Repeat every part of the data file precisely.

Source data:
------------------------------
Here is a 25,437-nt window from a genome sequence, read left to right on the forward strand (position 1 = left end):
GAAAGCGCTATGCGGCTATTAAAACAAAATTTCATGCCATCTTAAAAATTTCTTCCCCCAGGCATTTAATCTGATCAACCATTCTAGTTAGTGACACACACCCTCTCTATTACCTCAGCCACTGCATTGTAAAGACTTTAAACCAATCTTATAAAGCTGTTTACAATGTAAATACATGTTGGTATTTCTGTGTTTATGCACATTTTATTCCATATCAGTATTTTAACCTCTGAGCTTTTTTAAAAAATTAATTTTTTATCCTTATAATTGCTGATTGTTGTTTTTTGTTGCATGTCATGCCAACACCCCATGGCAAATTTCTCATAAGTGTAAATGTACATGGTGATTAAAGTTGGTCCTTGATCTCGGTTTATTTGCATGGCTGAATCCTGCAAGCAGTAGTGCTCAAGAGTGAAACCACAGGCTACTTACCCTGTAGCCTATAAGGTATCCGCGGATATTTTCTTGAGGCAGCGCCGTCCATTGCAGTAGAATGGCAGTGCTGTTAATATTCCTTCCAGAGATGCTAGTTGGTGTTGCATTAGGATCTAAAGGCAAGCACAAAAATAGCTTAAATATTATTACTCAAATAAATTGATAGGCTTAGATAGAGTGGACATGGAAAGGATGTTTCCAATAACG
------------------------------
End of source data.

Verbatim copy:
Here is a 25,437-nt window from a genome sequence, read left to right on the forward strand (position 1 = left end):
GAAAGCGCTATGCGGCTATTAAAACAAAATTTCATGCCATCTTAAAAATTTCTTCCCCCAGGCATTTAATCTGATCAACCATTCTAGTTAGTGACACACACCCTCTCTATTACCTCAGCCACTGCATTGTAAAGACTTTAAACCAATCTTATAAAGCTGTTTACAATGTAAATACATGTTGGTATTTCTGTGTTTATGCACATTTTATTCCATATCAGTATTTTAACCTCTGAGCTTTTTTAAAAAATTAATTTTTTATCCTTATAATTGCTGATTGTTGTTTTTTGTTGCATGTCATGCCAACACCCCATGGCAAATTTCTCATAAGTGTAAATGTACATGGTGATTAAAGTTGGTCCTTGATCTCGGTTTATTTGCATGGCTGAATCCTGCAAGCAGTAGTGCTCAAGAGTGAAACCACAGGCTACTTACCCTGTAGCCTATAAGGTATCCGCGGATATTTTCTTGAGGCAGCGCCGTCCATTGCAGTAGAATGGCAGTGCTGTTAATATTCCTTCCAGAGATGCTAGTTGGTGTTGCATTAGGATCTAAAGGCAAGCACAAAAATAGCTTAAATATTATTACTCAAATAAATTGATAGGCTTAGATAGAGTGGACATGGAAAGGATGTTTCCAATAACG